Hannes Breustedt and Georg Ismar –
The bankers left the New York skyscraper carrying their belongings in hastily packed boxes. Pictures of distraught stockbrokers made the rounds. Investment banks like Lehman Brothers were always “too big to fall,” but in this case no state bailout occurred.
Ten years ago, the collapse of Lehman Brothers shook financial markets and brought the global economy to the brink of collapse. Politicians and central banks rushed to save other banks and put the brakes on an economic downturn using hundreds of billions of emergency credits and interest rate cuts.
The worst was prevented, but the price was high. A decade later the financial crisis still has a social and political impact, and the question looms: Are we better prepared today?
The crisis that was touched off when Lehman Brothers failed on September 15, 2008 reached beyond the world of finance and cost millions of people their jobs.
The result had deep societal consequences owing to the fact that while the bank managers responsible barely faced prosecution, the general population footed the bill, and anger fuelled the rise of radical political currents.
Lehman Brothers was not a very large bank, but with many subsidiaries and special purpose entities, it was typical of the thicket of the finance system in which weak real estate loans were packaged into securities. At the time such securities, with their dubious seals of approval from major rating agencies, were sold worldwide to investors.
As prices in the US housing market began to sink and the mortgages of the hopelessly over-indebted homeowners became worthless, these international interdependencies caused a conflagration. The worst financial crisis since the great depression of the 1930s was under way.
The crisis soon spilled over from the private sector into public finance. Particularly troubling were upheavals in Greece, where public debt exploded to over 130 per cent of gross domestic product.
In Germany, Chancellor Angela Merkel and finance minister Peer Steinbrueck declared on October 5, 2008 that Germans’ savings were safe. It was a somewhat clumsily communicated guarantee aimed at preventing mass withdrawals of savings and a collapse of the financial sector.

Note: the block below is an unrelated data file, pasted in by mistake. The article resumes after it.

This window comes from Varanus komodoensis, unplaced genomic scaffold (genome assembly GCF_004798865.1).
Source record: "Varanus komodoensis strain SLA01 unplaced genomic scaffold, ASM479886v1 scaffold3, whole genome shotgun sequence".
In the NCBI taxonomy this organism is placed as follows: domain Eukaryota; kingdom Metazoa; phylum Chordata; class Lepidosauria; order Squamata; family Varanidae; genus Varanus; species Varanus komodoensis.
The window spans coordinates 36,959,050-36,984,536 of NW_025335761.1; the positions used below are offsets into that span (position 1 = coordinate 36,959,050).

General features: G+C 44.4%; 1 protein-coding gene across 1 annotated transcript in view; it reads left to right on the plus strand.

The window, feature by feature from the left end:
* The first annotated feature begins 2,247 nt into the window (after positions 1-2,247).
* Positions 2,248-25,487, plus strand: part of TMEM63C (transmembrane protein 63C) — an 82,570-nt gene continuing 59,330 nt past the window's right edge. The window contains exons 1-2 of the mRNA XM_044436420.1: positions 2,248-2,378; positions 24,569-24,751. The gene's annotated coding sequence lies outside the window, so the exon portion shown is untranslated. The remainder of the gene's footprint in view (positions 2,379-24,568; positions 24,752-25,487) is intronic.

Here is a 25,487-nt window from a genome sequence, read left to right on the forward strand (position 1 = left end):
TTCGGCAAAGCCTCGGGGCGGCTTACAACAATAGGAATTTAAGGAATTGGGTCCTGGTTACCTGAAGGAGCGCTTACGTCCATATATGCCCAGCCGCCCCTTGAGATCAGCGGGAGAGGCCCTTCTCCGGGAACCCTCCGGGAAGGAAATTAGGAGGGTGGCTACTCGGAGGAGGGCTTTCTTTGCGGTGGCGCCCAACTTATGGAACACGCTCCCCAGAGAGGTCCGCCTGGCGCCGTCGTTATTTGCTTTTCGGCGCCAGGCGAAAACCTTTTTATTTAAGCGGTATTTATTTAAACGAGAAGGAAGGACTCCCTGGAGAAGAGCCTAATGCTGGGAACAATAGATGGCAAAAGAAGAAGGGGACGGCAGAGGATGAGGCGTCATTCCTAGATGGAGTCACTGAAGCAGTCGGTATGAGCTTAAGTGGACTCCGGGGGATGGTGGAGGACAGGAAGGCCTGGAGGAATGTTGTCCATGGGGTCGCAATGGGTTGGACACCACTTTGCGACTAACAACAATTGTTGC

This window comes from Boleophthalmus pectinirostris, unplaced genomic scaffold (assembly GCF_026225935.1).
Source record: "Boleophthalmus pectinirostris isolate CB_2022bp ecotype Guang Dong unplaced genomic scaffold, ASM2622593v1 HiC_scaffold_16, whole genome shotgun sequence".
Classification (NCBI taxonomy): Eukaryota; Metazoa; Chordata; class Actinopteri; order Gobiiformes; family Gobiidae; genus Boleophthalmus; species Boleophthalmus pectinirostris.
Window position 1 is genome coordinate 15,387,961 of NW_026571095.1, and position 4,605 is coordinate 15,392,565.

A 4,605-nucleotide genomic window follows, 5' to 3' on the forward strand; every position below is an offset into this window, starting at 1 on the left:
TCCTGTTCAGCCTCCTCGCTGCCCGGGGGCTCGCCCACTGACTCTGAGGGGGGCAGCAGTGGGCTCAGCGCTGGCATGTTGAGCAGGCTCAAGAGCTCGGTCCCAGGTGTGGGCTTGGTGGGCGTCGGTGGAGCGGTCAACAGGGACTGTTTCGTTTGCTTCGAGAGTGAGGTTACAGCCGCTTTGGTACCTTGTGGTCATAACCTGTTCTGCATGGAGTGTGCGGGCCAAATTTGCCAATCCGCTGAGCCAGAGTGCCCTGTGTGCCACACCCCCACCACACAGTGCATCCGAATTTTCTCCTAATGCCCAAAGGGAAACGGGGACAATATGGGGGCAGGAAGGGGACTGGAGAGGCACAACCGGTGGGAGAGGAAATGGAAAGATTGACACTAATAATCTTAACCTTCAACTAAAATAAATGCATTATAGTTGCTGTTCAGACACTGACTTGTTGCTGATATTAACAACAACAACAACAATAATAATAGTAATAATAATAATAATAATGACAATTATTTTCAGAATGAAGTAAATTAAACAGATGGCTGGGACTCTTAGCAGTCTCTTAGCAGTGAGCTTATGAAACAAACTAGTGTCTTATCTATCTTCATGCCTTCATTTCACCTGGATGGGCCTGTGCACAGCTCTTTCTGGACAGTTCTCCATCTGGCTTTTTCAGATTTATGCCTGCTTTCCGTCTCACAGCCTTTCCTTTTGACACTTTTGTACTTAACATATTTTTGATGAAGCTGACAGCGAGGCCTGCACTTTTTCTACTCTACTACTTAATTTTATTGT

Merkel maintained that the actions taken were not in the interest of the banks, but in the interest of the people. Many citizens felt the opposite.
“If the euro fails, Europe fails,” became her motto and more rescue packages followed.
The situation created fertile ground for the rise of the political party Alternative for Germany (AfD). For many Germans it embodied the uncertainty after the financial crisis.
In the United States the consequences of the crisis are credited with paving the way for radical political movements such as the Tea Party and Occupy Wall Street.
An analysis by Christoph Trebesch and Manuel Funke of the Kiel Institute for the World Economy concludes that right-wing parties generally were strengthened by the financial crisis. Beyond the AfD in Germany, there is the right-wing League in Italy, the Norwegian Progress Party and the Finns Party in Finland, which are “children of financial crises,” Trebesch and Funke write. They have all had a disruptive effect on political systems.
“Two-party systems that have been stable for decades have been swept away, long-ruling parties have suddenly had to cope with single-digit election results, while populist parties have received an influx of political support,” is the core of their thesis.
Ten years later there is doubt that the financial sector is protected from a similar crisis. In the US, the Trump administration is loosening Obama-era laws adopted in the aftermath of the crisis. — dpa